But there’s more to Remember Me than violence. Much of the game plays out as a contemporary platformer, with Nilin climbing her way around Neo-Paris. She edges her way across neon light bulbs and shimmies across chemises; her chemise flapping in the wind. She moves smoothly through the environment; though there is a slight weight to her movement which gives the controls an almost sluggish feel. But once one is used to it, this sluggishness gives movement in both combat and exploration flavour and believability. Each time Nilin’s thin frame is too much for a sturdy steel pipe to take and she falls, it’s all the more convincing; or every time she flips over an armoured policeman, her movement through the air is all the more graceful for the tangible effort that such gymnastics took. Now and then she even has to time her jumps, or consider her way across a crevasse; lest a hop in the wrong direction lead her swiftly to the cobblestones below.

Yes, cobblestones still exist in the year 2084. Neo-Paris is full of reminders of the past, from classical statues to cobblestone pathways and cramped, Parisian cafés. But everything is polished to a Google Glass sheen: digital signs hover in front of old cafés where Parisians smoke, sip café, and nibble on croissants as they always have. At the same time a humanoid robot sweeps up their crumbs or does their shopping in an upmarket boutique. It’s a powerful juxtaposition that makes the world believable in the same way that Phillip K. Dick managed to make a world where man and machine were one in the same feel authentic and genuine—by realising that the future will be full of remnants of the past, just as our present is too.

But much of this world is little more than elaborate ruse. As rich as the world seems from behind its emerald veneer, one cannot remove one’s Glasses; and so Nilin is forced down tightly orchestrated and focused alleyways that would seem to have been picked straight out of Paris’ backstreets if not for the fact that at every corner there is a little obstacle that should be nothing for an athlete as talented as Nilin to traverse yet nevertheless forces her across only one prong of the chocolate éclair-encrusted fork in the road. But there is something authentic about this too: much of this world seems to exist only through the digital gaze; so why should it be tangible? Besides, Nilin has lives to destroy, so there’s little time to stop and smell the rouge vin.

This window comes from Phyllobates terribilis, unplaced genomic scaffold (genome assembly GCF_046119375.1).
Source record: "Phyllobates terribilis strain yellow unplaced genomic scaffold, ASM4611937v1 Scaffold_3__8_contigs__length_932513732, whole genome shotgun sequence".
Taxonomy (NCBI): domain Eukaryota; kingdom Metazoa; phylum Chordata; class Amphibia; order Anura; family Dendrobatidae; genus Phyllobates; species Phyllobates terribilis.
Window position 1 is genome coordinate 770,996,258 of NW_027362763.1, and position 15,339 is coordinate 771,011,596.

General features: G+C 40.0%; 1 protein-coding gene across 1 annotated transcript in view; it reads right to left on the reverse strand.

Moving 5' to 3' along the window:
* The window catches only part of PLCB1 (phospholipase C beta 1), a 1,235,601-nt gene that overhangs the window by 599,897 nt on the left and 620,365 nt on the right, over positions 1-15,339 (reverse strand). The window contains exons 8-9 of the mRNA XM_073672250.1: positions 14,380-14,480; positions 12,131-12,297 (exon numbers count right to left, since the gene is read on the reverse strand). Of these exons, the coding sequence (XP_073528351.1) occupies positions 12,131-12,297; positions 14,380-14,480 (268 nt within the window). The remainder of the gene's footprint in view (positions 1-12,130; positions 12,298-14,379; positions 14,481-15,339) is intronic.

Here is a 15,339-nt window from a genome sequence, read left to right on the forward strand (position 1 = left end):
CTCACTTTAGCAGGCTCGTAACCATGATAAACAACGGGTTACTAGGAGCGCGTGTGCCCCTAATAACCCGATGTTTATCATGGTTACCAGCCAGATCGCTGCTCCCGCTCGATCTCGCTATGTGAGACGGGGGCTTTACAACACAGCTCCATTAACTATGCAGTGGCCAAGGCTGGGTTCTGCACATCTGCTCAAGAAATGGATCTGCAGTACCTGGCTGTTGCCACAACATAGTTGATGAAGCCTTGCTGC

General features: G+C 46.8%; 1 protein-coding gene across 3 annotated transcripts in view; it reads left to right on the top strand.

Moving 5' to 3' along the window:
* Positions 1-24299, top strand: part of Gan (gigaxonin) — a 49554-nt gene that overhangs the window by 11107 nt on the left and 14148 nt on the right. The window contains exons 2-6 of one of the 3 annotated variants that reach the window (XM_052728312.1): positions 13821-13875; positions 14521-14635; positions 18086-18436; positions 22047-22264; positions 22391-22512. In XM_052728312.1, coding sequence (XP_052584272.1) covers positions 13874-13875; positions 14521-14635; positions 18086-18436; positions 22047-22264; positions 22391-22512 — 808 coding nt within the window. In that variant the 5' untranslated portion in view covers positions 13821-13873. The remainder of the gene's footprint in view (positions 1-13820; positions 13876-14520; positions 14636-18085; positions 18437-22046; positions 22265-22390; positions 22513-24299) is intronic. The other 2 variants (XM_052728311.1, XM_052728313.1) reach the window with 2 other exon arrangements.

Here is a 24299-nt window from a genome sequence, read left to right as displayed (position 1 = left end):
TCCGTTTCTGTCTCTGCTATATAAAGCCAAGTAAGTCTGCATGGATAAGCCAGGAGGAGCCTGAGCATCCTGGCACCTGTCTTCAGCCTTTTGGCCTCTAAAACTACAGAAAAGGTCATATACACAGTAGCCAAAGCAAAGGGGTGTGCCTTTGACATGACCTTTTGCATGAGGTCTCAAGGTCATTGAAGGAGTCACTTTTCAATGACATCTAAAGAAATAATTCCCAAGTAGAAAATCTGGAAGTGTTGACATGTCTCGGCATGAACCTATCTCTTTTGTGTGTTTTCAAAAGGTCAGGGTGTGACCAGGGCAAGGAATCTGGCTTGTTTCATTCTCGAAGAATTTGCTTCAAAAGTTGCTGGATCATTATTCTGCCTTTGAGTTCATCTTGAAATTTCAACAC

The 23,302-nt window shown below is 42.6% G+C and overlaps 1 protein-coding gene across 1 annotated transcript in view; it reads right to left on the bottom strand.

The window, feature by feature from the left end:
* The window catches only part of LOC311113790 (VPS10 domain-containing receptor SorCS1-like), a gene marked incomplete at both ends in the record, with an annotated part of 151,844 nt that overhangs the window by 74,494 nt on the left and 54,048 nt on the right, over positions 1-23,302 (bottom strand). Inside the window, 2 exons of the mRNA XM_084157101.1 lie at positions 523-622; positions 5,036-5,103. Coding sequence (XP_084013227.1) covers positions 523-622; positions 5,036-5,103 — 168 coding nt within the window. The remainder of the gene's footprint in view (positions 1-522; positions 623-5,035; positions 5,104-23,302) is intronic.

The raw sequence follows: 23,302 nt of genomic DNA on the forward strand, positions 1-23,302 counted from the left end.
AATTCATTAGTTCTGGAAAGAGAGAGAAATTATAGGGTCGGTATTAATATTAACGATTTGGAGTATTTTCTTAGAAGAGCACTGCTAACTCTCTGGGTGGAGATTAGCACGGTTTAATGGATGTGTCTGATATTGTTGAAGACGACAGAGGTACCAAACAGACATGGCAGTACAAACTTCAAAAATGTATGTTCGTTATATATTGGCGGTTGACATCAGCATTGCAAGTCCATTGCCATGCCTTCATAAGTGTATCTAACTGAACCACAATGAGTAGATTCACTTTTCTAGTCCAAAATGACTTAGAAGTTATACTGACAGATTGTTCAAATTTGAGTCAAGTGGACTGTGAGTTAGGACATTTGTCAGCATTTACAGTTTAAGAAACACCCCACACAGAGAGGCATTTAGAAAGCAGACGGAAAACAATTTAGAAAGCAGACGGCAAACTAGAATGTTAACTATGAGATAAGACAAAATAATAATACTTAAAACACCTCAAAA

What happened behind the glass curtain?

What happened behind this impassable glass curtain?

The cost of the lives she destroys is something that is flirted with; but the flirtation never progresses to even a kiss. One character who is made an ally through atrocity flies off into the sunset at the end of the game; the horrors that she has endured thanks to Nilin’s actions left unresolved; or even remembered.

And what were those actions? Memory remixing. Now and then Nilin must manipulate a character into behaving as she wishes them to, and what better way to do this than to force them to remember a life affirming; a life changing moment incorrectly? You’d think it would be a bit of a crêpeshoot, but within the world of Remember Me it’s a piece of cake every time.

And how does it work? First one must sit through a cutscene as one normally would; but at the end of the cutscene, the screen goes white, and one is politely asked to rewind. As you rewind certain props within the scene may be highlighted and manipulated. You must manipulate the correct props (sometimes choosing between two props on the same frame) to correctly alter how the memory plays out so that the post-memory epiphany that the violated character endures will be the correct one to suit Nilin’s diabolical needs.